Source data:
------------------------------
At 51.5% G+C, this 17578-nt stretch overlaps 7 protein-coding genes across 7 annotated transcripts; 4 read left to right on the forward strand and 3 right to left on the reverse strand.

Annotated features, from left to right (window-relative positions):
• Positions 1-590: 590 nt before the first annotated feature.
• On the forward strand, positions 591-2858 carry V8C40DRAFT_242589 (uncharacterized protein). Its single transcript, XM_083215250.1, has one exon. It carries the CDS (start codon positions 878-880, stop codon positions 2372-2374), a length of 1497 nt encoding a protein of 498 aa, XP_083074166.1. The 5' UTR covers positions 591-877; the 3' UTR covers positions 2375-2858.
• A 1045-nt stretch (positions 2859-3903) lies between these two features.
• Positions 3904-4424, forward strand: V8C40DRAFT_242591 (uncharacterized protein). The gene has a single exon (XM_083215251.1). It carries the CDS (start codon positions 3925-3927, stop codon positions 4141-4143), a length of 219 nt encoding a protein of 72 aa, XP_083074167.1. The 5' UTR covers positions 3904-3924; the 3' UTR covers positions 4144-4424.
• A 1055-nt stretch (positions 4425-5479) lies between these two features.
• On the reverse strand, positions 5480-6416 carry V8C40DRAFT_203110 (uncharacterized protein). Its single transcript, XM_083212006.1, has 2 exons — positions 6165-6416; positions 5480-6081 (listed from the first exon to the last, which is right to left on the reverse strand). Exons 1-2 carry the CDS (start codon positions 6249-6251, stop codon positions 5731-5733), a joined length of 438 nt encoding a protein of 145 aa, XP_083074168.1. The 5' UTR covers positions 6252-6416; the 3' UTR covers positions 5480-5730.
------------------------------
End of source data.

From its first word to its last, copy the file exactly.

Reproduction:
At 51.5% G+C, this 17578-nt stretch overlaps 7 protein-coding genes across 7 annotated transcripts; 4 read left to right on the forward strand and 3 right to left on the reverse strand.

Annotated features, from left to right (window-relative positions):
• Positions 1-590: 590 nt before the first annotated feature.
• On the forward strand, positions 591-2858 carry V8C40DRAFT_242589 (uncharacterized protein). Its single transcript, XM_083215250.1, has one exon. It carries the CDS (start codon positions 878-880, stop codon positions 2372-2374), a length of 1497 nt encoding a protein of 498 aa, XP_083074166.1. The 5' UTR covers positions 591-877; the 3' UTR covers positions 2375-2858.
• A 1045-nt stretch (positions 2859-3903) lies between these two features.
• Positions 3904-4424, forward strand: V8C40DRAFT_242591 (uncharacterized protein). The gene has a single exon (XM_083215251.1). It carries the CDS (start codon positions 3925-3927, stop codon positions 4141-4143), a length of 219 nt encoding a protein of 72 aa, XP_083074167.1. The 5' UTR covers positions 3904-3924; the 3' UTR covers positions 4144-4424.
• A 1055-nt stretch (positions 4425-5479) lies between these two features.
• On the reverse strand, positions 5480-6416 carry V8C40DRAFT_203110 (uncharacterized protein). Its single transcript, XM_083212006.1, has 2 exons — positions 6165-6416; positions 5480-6081 (listed from the first exon to the last, which is right to left on the reverse strand). Exons 1-2 carry the CDS (start codon positions 6249-6251, stop codon positions 5731-5733), a joined length of 438 nt encoding a protein of 145 aa, XP_083074168.1. The 5' UTR covers positions 6252-6416; the 3' UTR covers positions 5480-5730.